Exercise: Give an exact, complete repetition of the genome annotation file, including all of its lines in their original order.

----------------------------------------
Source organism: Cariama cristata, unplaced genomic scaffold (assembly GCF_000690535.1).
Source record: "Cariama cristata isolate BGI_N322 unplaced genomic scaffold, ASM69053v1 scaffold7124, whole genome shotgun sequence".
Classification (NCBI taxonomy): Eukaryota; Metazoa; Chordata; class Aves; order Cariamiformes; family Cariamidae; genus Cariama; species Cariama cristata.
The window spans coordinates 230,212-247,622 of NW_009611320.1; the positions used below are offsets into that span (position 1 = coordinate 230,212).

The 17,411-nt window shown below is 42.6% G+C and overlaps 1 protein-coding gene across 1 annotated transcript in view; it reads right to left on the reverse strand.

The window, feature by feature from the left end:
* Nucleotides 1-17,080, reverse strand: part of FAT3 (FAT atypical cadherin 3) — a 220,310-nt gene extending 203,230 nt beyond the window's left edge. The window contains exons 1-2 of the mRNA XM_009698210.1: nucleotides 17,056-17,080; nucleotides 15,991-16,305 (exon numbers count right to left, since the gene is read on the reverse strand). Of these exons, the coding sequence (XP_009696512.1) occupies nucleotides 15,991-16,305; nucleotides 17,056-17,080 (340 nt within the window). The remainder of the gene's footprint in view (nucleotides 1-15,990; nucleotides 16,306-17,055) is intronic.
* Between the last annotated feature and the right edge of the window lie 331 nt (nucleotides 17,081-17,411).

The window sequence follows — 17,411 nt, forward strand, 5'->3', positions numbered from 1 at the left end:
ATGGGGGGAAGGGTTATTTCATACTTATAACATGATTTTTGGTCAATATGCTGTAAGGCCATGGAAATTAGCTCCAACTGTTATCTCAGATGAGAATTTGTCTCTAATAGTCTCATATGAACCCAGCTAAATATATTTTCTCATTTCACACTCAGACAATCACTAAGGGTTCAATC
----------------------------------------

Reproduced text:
Source organism: Cariama cristata, unplaced genomic scaffold (assembly GCF_000690535.1).
Source record: "Cariama cristata isolate BGI_N322 unplaced genomic scaffold, ASM69053v1 scaffold7124, whole genome shotgun sequence".
Classification (NCBI taxonomy): Eukaryota; Metazoa; Chordata; class Aves; order Cariamiformes; family Cariamidae; genus Cariama; species Cariama cristata.
The window spans coordinates 230,212-247,622 of NW_009611320.1; the positions used below are offsets into that span (position 1 = coordinate 230,212).

The 17,411-nt window shown below is 42.6% G+C and overlaps 1 protein-coding gene across 1 annotated transcript in view; it reads right to left on the reverse strand.

The window, feature by feature from the left end:
* Nucleotides 1-17,080, reverse strand: part of FAT3 (FAT atypical cadherin 3) — a 220,310-nt gene extending 203,230 nt beyond the window's left edge. The window contains exons 1-2 of the mRNA XM_009698210.1: nucleotides 17,056-17,080; nucleotides 15,991-16,305 (exon numbers count right to left, since the gene is read on the reverse strand). Of these exons, the coding sequence (XP_009696512.1) occupies nucleotides 15,991-16,305; nucleotides 17,056-17,080 (340 nt within the window). The remainder of the gene's footprint in view (nucleotides 1-15,990; nucleotides 16,306-17,055) is intronic.
* Between the last annotated feature and the right edge of the window lie 331 nt (nucleotides 17,081-17,411).

The window sequence follows — 17,411 nt, forward strand, 5'->3', positions numbered from 1 at the left end:
ATGGGGGGAAGGGTTATTTCATACTTATAACATGATTTTTGGTCAATATGCTGTAAGGCCATGGAAATTAGCTCCAACTGTTATCTCAGATGAGAATTTGTCTCTAATAGTCTCATATGAACCCAGCTAAATATATTTTCTCATTTCACACTCAGACAATCACTAAGGGTTCAATC